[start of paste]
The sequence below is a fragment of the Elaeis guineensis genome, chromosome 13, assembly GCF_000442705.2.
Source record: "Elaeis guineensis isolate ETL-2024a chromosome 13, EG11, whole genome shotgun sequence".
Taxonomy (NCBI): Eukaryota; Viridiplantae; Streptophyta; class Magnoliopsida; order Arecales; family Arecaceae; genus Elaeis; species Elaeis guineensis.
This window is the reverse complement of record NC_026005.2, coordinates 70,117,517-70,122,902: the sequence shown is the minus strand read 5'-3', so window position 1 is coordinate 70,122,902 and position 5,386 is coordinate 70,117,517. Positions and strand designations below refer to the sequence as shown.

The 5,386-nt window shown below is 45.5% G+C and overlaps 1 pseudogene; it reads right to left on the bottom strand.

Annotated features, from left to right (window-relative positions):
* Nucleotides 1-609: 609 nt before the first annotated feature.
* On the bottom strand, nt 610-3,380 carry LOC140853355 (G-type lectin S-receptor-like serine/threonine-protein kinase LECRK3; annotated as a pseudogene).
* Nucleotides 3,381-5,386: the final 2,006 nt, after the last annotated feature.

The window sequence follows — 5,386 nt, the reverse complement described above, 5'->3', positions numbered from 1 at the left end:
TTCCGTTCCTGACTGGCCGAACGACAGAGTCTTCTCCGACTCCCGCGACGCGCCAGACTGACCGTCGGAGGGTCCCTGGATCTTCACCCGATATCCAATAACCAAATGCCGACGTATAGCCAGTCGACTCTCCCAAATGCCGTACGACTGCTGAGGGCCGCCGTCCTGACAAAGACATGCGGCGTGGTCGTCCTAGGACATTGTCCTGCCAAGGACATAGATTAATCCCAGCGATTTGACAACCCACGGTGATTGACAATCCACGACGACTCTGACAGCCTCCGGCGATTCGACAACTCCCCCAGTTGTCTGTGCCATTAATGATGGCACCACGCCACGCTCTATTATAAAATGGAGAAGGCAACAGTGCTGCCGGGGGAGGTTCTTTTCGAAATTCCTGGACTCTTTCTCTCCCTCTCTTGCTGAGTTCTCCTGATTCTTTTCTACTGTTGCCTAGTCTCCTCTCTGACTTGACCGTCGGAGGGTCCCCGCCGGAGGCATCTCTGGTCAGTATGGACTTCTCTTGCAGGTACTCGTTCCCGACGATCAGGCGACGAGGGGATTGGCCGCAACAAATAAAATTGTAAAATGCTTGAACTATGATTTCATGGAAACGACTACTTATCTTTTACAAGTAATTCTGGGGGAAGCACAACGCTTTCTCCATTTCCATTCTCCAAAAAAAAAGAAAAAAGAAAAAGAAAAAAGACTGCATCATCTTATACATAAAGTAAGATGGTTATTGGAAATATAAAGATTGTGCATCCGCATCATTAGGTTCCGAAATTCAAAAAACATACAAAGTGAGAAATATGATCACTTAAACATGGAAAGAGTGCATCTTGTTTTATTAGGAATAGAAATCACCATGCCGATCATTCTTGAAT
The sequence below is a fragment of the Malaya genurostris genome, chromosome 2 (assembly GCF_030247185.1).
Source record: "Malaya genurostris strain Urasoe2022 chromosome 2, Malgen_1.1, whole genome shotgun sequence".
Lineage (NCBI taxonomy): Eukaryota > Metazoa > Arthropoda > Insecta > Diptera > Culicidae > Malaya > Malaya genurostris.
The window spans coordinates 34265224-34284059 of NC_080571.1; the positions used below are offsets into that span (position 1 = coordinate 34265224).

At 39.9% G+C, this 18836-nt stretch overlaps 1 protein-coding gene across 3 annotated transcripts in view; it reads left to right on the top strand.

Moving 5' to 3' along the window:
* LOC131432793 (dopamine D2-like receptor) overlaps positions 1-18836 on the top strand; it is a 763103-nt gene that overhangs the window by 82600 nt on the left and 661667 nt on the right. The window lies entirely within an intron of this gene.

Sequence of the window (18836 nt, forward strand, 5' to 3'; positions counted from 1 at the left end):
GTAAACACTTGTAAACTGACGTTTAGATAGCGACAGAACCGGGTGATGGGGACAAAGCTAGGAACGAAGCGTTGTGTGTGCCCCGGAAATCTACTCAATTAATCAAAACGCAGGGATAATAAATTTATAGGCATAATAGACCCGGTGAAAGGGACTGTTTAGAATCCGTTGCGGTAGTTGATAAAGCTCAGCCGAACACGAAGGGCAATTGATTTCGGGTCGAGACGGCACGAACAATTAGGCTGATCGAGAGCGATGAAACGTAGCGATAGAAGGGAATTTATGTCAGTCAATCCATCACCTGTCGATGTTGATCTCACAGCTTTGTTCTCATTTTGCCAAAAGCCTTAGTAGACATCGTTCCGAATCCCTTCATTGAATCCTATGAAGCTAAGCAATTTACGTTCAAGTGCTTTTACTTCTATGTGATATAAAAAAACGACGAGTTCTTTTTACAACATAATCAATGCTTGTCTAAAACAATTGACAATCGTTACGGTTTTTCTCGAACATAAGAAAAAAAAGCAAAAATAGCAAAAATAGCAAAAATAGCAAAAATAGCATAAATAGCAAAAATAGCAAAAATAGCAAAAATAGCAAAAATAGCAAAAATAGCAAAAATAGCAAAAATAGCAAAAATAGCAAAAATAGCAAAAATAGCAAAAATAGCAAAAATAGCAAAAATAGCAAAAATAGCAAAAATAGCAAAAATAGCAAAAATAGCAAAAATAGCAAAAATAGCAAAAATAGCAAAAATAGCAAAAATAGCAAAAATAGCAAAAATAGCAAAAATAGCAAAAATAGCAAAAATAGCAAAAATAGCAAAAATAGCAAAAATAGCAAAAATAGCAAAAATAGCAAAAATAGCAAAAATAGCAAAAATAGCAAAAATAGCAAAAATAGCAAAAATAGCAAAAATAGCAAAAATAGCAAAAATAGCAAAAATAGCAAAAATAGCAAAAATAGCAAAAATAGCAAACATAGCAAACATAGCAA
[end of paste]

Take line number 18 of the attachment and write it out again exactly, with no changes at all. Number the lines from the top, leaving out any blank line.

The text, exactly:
* LOC131432793 (dopamine D2-like receptor) overlaps positions 1-18836 on the top strand; it is a 763103-nt gene that overhangs the window by 82600 nt on the left and 661667 nt on the right. The window lies entirely within an intron of this gene.